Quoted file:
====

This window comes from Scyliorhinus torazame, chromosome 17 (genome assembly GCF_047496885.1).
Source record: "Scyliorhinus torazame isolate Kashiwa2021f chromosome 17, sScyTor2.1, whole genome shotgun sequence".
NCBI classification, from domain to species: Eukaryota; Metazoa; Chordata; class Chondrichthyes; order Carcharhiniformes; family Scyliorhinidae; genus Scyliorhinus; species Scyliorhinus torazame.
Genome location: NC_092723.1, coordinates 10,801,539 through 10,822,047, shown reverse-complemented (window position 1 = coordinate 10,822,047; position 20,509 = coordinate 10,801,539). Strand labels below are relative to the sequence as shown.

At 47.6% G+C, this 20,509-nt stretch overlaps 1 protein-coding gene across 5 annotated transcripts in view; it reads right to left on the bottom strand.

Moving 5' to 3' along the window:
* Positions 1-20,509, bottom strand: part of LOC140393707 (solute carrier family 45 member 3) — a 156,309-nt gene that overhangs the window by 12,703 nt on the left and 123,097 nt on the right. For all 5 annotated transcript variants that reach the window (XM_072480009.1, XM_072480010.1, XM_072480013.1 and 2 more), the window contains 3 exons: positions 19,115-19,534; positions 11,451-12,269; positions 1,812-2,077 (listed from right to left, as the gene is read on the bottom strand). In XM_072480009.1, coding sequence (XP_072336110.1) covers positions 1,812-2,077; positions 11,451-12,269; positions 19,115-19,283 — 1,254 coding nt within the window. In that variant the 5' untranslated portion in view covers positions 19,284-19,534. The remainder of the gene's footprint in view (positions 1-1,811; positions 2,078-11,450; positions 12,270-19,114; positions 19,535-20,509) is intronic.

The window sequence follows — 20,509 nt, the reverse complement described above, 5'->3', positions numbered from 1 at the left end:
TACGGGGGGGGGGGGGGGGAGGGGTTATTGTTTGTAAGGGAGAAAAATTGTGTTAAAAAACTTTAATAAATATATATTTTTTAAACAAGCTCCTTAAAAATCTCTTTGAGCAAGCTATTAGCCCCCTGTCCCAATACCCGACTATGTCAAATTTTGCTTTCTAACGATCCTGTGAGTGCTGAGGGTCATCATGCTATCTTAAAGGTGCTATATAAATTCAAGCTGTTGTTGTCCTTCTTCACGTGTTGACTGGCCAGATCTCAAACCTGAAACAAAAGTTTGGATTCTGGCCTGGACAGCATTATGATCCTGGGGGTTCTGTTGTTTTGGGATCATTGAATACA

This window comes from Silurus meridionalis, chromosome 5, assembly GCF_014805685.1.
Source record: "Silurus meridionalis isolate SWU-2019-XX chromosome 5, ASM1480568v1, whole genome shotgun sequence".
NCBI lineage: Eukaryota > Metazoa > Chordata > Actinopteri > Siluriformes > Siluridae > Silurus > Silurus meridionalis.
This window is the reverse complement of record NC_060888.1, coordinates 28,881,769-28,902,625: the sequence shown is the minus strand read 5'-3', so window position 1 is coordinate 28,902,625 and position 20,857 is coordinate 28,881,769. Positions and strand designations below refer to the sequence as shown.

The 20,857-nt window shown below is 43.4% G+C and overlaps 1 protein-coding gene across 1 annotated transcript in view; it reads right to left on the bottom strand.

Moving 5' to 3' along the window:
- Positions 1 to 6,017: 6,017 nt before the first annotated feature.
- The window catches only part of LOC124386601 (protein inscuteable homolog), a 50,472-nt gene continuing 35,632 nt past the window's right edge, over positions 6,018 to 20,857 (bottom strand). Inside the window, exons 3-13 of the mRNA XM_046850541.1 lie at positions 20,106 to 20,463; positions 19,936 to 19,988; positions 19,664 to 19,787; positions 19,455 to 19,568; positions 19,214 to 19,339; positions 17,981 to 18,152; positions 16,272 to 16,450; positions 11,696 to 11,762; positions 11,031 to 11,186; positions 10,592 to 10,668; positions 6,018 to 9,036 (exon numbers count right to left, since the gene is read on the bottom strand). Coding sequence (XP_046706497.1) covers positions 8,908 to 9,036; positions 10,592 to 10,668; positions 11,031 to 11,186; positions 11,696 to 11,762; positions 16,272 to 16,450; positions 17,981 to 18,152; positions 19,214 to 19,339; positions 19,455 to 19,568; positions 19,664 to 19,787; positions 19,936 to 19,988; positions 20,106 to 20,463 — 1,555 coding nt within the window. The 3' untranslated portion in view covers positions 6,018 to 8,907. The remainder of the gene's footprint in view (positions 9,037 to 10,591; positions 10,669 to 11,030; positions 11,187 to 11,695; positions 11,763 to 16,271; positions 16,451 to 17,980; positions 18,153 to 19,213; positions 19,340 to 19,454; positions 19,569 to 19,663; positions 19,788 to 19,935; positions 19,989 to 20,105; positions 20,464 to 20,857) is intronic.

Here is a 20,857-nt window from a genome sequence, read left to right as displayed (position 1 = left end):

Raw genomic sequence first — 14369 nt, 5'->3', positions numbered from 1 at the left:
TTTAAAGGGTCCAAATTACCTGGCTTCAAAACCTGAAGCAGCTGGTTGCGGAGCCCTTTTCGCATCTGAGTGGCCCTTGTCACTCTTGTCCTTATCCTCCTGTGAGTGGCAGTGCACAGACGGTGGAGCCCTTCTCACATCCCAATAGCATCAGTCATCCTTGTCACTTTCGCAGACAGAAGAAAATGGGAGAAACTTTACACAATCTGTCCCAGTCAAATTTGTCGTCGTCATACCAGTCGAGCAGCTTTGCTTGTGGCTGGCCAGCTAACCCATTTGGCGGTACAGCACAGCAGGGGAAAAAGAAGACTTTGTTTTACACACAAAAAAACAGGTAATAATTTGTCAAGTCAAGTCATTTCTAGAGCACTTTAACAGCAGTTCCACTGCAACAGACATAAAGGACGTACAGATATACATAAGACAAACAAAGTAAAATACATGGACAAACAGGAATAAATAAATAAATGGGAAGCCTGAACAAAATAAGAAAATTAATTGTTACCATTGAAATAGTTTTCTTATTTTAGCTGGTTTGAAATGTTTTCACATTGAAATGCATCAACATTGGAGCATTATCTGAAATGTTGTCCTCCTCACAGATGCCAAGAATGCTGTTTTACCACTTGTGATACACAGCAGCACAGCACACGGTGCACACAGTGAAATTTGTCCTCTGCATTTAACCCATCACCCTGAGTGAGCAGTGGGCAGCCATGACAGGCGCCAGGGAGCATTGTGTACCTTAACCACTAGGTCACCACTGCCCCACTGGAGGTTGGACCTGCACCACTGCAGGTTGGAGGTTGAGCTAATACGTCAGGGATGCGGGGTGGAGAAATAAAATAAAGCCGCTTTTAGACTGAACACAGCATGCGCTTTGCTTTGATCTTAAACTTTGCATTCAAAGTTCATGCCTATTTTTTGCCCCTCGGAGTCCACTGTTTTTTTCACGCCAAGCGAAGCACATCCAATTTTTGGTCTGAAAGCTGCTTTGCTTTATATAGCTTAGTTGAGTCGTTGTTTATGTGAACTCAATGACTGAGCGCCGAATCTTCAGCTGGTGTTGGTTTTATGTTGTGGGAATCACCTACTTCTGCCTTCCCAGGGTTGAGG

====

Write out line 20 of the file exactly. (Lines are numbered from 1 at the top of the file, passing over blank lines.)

TTTAAAGGGTCCAAATTACCTGGCTTCAAAACCTGAAGCAGCTGGTTGCGGAGCCCTTTTCGCATCTGAGTGGCCCTTGTCACTCTTGTCCTTATCCTCCTGTGAGTGGCAGTGCACAGACGGTGGAGCCCTTCTCACATCCCAATAGCATCAGTCATCCTTGTCACTTTCGCAGACAGAAGAAAATGGGAGAAACTTTACACAATCTGTCCCAGTCAAATTTGTCGTCGTCATACCAGTCGAGCAGCTTTGCTTGTGGCTGGCCAGCTAACCCATTTGGCGGTACAGCACAGCAGGGGAAAAAGAAGACTTTGTTTTACACACAAAAAAACAGGTAATAATTTGTCAAGTCAAGTCATTTCTAGAGCACTTTAACAGCAGTTCCACTGCAACAGACATAAAGGACGTACAGATATACATAAGACAAACAAAGTAAAATACATGGACAAACAGGAATAAATAAATAAATGGGAAGCCTGAACAAAATAAGAAAATTAATTGTTACCATTGAAATAGTTTTCTTATTTTAGCTGGTTTGAAATGTTTTCACATTGAAATGCATCAACATTGGAGCATTATCTGAAATGTTGTCCTCCTCACAGATGCCAAGAATGCTGTTTTACCACTTGTGATACACAGCAGCACAGCACACGGTGCACACAGTGAAATTTGTCCTCTGCATTTAACCCATCACCCTGAGTGAGCAGTGGGCAGCCATGACAGGCGCCAGGGAGCATTGTGTACCTTAACCACTAGGTCACCACTGCCCCACTGGAGGTTGGACCTGCACCACTGCAGGTTGGAGGTTGAGCTAATACGTCAGGGATGCGGGGTGGAGAAATAAAATAAAGCCGCTTTTAGACTGAACACAGCATGCGCTTTGCTTTGATCTTAAACTTTGCATTCAAAGTTCATGCCTATTTTTTGCCCCTCGGAGTCCACTGTTTTTTTCACGCCAAGCGAAGCACATCCAATTTTTGGTCTGAAAGCTGCTTTGCTTTATATAGCTTAGTTGAGTCGTTGTTTATGTGAACTCAATGACTGAGCGCCGAATCTTCAGCTGGTGTTGGTTTTATGTTGTGGGAATCACCTACTTCTGCCTTCCCAGGGTTGAGG